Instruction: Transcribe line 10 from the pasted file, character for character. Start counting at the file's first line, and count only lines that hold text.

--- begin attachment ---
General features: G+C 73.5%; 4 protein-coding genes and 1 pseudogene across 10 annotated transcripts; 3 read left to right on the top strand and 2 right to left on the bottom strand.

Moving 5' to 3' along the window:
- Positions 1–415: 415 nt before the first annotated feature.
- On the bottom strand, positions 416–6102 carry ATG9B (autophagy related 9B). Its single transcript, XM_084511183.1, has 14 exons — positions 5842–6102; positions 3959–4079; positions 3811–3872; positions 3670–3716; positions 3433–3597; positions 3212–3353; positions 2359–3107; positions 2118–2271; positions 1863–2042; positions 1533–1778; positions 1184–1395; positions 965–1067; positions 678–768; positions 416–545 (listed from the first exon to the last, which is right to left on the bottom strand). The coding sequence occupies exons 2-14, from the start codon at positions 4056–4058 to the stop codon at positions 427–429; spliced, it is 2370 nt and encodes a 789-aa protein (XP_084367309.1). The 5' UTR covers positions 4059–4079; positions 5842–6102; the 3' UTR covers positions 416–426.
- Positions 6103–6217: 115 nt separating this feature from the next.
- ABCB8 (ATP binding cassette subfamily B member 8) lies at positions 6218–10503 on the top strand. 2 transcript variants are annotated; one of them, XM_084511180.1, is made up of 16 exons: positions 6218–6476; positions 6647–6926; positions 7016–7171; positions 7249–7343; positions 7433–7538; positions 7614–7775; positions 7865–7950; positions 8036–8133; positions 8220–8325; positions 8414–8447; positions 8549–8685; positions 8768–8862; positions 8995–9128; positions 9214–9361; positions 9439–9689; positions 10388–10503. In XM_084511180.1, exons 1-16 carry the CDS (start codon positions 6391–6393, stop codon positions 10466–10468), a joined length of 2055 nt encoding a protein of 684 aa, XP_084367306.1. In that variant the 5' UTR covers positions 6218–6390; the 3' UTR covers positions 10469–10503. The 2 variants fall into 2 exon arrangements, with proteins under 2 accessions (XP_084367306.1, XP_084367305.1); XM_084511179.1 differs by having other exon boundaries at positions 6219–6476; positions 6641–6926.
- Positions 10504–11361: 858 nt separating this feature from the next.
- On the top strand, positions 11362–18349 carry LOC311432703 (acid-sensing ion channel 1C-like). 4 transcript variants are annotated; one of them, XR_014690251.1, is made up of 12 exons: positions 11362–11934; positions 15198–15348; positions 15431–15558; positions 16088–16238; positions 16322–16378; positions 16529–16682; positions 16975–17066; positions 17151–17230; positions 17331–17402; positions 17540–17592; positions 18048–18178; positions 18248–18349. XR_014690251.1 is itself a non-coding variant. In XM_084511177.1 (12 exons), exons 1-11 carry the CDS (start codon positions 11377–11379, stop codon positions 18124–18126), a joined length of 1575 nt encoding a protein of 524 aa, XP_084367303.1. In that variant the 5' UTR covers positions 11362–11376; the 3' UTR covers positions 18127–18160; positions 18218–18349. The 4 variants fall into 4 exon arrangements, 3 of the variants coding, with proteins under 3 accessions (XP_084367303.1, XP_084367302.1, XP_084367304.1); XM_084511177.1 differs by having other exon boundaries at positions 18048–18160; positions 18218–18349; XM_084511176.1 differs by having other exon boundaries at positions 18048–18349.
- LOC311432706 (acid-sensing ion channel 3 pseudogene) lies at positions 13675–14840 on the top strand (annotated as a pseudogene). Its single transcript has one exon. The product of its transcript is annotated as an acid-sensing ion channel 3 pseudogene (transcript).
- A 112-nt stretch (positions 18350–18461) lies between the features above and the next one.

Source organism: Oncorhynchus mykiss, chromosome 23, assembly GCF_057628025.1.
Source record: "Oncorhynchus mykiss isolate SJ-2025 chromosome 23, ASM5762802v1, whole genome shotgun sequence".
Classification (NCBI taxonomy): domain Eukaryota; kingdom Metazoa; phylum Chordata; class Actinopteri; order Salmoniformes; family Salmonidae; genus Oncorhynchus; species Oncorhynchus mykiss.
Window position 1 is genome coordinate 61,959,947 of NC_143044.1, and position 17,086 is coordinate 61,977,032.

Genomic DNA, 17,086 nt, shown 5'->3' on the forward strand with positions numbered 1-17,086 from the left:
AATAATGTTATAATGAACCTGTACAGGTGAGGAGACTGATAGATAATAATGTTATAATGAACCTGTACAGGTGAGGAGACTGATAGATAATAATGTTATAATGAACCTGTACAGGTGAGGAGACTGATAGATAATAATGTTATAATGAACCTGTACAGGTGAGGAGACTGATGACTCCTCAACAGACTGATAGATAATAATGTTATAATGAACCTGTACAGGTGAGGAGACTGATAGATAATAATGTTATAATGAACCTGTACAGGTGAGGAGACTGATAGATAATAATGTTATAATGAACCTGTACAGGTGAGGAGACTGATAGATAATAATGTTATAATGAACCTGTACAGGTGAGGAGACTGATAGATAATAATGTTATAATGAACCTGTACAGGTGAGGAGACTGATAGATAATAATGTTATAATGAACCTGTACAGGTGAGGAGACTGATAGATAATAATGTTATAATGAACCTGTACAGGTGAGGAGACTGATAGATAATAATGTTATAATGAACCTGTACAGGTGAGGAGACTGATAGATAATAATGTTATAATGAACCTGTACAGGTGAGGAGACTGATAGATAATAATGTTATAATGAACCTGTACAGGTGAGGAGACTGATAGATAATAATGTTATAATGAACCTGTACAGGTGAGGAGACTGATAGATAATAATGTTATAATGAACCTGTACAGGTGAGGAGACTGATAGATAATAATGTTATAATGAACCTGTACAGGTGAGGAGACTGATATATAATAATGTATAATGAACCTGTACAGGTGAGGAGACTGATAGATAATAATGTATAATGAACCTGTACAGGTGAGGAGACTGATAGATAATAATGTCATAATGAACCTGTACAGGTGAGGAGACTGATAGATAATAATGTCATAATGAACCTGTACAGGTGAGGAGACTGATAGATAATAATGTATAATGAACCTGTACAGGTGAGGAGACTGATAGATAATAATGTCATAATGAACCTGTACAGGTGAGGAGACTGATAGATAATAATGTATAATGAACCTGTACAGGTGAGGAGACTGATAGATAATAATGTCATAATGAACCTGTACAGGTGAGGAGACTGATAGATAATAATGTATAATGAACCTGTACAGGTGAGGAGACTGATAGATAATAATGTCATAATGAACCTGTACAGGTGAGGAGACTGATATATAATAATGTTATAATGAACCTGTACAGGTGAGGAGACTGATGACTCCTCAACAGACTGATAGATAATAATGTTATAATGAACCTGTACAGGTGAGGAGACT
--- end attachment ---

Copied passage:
- A 112-nt stretch (positions 18350–18461) lies between the features above and the next one.